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Payroll Checklist for Processing a New Employee

June 16, 1999
Related Topics: Finance/Taxes, Payroll, Immigration, Policies and Procedures, Featured Article
Issue: A payroll professional has several responsibilities when a new employee is hired. Most importantly, a determination must be made whether to treat the new hire as an employee or an independent contractor. An employer-employee relationship will give rise to employment tax obligations. In addition, new-hire reporting requirements and employment verification requirements under federal immigration law must be complied with. What should you do, as a payroll professional, upon the hiring of a new employee?

Sample checklist for processing a new employee:

Step 1: Determine if the new employee is classified as an employee or an independent contractor for employment tax purposes.

  • Determine if the worker is classified as an "employee" by the IRS.
  • Use the 20-factor "Right to Control" test to assess the worker’s status if it does not fall within statutory rules.
  • Review Sec. 530 of the Revenue Act of 1978 to see if the worker falls within the "safe harbor" rules, which do not allow the IRS to challenge the status of workers as independent contractors.

Step 2: Have the new hire fill out Form W-4.

  • Record the employee’s name and social security card number exactly the same as they appear on the employee’s social security card.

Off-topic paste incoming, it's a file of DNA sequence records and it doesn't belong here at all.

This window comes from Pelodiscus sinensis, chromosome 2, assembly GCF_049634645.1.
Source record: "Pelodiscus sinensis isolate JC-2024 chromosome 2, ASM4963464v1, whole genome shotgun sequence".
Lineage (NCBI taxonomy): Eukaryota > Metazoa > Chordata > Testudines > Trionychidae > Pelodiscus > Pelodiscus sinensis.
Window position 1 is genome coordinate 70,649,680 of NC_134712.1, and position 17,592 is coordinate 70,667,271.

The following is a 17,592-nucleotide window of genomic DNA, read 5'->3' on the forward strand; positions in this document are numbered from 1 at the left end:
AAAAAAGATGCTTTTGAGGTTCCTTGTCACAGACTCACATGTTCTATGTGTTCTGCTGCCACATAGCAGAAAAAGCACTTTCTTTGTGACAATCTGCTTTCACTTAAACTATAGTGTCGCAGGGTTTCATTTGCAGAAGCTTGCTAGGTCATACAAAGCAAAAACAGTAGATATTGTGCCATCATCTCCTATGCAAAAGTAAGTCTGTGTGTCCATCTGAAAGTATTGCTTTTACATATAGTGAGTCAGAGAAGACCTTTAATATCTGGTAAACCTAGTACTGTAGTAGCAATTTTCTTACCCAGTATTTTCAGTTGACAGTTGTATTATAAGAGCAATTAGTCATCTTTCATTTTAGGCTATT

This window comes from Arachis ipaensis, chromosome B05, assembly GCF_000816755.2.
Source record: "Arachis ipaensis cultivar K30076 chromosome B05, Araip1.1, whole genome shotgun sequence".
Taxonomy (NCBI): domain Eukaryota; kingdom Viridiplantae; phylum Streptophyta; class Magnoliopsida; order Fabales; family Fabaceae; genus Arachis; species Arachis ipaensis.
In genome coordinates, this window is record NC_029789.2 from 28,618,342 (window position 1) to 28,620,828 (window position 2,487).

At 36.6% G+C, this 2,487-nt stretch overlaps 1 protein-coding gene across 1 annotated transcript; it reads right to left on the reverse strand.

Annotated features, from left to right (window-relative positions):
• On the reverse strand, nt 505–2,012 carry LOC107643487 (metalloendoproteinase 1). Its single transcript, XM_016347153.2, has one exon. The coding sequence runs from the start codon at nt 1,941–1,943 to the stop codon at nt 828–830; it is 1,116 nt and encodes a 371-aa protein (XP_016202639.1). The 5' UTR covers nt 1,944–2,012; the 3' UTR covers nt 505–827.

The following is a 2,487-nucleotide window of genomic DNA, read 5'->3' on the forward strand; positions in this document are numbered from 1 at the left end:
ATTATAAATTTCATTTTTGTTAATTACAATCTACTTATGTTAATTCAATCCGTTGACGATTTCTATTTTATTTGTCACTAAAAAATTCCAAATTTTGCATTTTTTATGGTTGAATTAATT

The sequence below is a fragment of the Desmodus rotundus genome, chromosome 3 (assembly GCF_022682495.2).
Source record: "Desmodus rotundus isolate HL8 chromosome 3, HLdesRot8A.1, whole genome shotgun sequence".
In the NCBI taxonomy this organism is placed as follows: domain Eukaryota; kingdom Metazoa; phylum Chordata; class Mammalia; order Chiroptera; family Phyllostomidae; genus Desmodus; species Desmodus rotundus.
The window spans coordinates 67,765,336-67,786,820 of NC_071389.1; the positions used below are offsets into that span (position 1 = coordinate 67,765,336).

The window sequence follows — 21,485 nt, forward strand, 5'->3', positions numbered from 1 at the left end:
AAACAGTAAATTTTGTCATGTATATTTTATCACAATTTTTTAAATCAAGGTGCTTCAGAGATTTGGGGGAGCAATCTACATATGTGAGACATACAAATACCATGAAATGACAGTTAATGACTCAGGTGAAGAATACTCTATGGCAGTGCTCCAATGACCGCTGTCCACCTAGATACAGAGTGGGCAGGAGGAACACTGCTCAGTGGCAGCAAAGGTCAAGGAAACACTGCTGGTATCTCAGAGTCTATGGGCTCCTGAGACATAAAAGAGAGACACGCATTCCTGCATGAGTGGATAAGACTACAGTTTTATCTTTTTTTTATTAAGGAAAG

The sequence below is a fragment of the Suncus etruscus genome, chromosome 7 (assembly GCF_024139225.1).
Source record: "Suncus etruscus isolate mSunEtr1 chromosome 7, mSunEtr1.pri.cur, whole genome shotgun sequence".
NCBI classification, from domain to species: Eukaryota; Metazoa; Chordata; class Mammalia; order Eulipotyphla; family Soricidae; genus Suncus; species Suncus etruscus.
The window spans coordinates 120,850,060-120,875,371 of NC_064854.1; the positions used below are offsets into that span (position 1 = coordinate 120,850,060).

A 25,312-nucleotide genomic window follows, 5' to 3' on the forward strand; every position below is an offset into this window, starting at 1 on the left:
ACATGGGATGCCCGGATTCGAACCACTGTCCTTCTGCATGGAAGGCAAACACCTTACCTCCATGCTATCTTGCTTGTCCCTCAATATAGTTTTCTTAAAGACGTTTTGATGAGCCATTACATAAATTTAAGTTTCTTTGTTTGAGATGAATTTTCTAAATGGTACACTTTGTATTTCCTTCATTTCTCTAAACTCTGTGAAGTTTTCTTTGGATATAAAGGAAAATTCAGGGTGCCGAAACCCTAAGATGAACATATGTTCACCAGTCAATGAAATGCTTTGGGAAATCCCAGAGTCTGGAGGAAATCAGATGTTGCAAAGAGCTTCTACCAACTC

• If the employee has neither a social security number nor a receipt indicating that he has applied for one, ask for a dated and signed written statement containing the employee’s name, address, gender, and date and place of birth.
  • If the employee has not given you a social security number, you must request it, stating that it is required by law.
  • If an employee fills out an invalid W-4 and refuses to fill out a new one, you must withhold from the employee as if he or she were single, claiming no exemptions.

Step 3: Comply with new-hire reporting requirements.

  • For each new hire, the following must be submitted to the appropriate state agency:
  1. the newly hired employee’s name, address, social security number; and
  2. the employer’s name, address, and federal EIN number.

Additional information may be required based on state law.

  • New-hire information may be submitted via first class mail, by fax, electronically, or using magnetic media. Methods of data transmission differ by state. If sent by mail, new-hire reports must be submitted within 20 days of the date of hire. Reports submitted electronically or magnetically must be submitted twice a month, and not fewer than 12 days or more than 16 days apart.

Step 4: Comply with employment verification requirements.

  • Have employees fill out their portion of Form I-9 when they begin work.
  • Check documents establishing employees’ identities and eligibility to work.
  • Complete the employer portion of Form I-9.
  • Retain I-9 Forms for at least three years or until one year after an employee leaves employment, whichever is later.

SOURCE: CCH Incorporated is a leading provider of information and software for human resources, legal, accounting, health care and small business professionals. CCH offers human resource management, payroll, employment, benefits, and worker safety products and publications in print, CD, online and via the Internet. For more information and other updates on the latest HR news, check our Web site at

The information contained in this article is intended to provide useful information on the topic covered, but should not be construed as legal advice or a legal opinion.

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